Nintendo Not Done With E3 Press Conferences

by on June 17, 2013

Nintendo’s surprising choice to go with a video presentation rather than the full blown, now traditional, pre-E3 press conference is not something we should expect to happen every year, according to an interview Nintendo of America head-honcho Reggie Fils-Aime gave to Polygon.

“Next year and what we do at E3 next year is going to be an ongoing conversation, based on what the right thing to do is for the content we have,” he said. “What we are not saying as a result of this year is that the Nintendo press conference is dead.”

Here at GodisaGeek towers we have become big fans of Nintendo’s regular Nintendo Direct offerings, a regular look at what we can expect from the big N was always going to be welcome. As for the decision to go with the Direct’ formula for E3, it worked out pretty well for Nintendo, as they were able to show all the games they wanted too;

“This year, we have a parade of content that once you get your hands on it, you say to yourself I gotta get this game and I mean think about it,” Fils-Aime continued, “We have all of these playable games on our floor and most of them are coming out this holiday season, three are coming in 2014.”

“Nintendo Direct is very powerful for us and we are going to continue to utilize Nintendo Direct to drive engagement with our user,” he said. “I would say that certainly the first viewership is by our fans, by people who know the brand and know the products, there is tremendous secondary viewership that happens and this is something that is a bit different from lets say Japan, in our market the viewership builds over time, literally after three weeks or four weeks after a Nintendo direct the viewership is still climbing steadily.”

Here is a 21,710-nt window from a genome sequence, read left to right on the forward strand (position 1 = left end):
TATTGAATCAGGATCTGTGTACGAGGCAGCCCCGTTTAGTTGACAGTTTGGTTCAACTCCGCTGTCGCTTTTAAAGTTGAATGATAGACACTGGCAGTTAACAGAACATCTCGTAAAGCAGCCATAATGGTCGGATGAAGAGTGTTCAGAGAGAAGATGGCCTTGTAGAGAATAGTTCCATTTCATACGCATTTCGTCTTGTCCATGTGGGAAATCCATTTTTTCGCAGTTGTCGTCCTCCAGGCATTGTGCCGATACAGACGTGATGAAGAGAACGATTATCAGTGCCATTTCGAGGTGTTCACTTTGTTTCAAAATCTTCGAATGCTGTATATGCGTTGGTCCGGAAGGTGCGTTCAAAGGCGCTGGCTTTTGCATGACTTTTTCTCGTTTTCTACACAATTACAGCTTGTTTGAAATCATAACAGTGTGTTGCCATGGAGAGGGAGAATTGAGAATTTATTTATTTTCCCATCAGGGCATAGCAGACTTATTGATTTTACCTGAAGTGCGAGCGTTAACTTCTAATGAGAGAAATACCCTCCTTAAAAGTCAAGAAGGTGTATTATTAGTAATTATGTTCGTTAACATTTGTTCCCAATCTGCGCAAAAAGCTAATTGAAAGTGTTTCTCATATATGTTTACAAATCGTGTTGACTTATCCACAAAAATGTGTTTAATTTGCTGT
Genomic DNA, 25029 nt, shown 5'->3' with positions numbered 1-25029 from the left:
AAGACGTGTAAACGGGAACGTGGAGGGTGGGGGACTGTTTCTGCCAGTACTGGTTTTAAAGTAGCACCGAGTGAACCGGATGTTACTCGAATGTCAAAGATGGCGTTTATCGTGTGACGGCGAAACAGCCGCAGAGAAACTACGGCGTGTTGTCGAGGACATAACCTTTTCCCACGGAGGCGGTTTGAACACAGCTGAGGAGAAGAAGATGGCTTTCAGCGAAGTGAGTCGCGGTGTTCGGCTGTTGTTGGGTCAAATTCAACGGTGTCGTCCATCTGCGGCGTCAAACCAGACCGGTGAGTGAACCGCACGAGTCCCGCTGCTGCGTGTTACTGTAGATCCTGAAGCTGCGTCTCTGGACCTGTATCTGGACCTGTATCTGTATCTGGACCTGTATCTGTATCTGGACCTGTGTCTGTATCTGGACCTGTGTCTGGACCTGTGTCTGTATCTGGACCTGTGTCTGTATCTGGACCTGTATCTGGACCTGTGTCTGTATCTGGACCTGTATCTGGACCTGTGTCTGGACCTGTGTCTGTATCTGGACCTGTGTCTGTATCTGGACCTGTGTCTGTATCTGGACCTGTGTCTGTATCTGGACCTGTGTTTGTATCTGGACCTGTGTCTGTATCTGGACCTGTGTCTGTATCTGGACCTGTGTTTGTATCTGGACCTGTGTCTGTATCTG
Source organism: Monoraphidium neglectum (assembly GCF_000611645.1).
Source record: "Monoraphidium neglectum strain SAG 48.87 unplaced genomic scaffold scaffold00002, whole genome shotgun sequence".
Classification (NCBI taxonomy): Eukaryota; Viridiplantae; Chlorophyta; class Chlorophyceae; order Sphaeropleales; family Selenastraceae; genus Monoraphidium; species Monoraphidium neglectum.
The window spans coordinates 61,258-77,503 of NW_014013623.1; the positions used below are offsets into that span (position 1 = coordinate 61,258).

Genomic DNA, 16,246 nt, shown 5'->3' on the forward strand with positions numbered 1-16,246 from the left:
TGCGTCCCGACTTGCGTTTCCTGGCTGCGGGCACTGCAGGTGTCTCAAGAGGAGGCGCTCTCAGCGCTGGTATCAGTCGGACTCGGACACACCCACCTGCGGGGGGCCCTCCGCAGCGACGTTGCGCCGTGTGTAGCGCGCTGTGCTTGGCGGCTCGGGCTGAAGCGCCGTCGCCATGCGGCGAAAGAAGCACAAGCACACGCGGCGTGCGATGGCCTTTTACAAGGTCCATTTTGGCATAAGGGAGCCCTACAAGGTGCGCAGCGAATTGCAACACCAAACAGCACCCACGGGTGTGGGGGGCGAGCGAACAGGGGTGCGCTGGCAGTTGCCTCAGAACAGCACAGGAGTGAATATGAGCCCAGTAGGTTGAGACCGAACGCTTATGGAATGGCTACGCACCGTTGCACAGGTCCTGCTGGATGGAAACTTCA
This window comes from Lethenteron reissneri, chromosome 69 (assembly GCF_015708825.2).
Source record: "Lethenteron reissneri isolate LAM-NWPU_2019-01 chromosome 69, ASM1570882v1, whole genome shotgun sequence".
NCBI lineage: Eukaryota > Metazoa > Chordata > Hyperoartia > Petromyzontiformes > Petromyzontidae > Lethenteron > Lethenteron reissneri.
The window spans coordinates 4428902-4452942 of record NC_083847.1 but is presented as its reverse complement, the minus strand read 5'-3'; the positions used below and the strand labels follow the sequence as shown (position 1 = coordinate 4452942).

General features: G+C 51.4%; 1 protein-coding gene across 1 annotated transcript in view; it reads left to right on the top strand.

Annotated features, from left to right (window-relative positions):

On Nintendo’s relationship with EA, Reggie decides to look inwards, stating that Nintendo need to promote the Wii U more, shift more consoles, and to do this, release more first party games;

“We talk to EA all the time, we talk to all of our publishing partners all the time,” he said. “In the end this is a simple business. First party needs to drive a large diverse install base for publisher to create content to take advantage of that install base. That is what we are looking to do, you know for any publisher what they want to say to themselves is that we have game X and we are confident that we can sell game X not only to pay off the investment but to make a profit on that game.”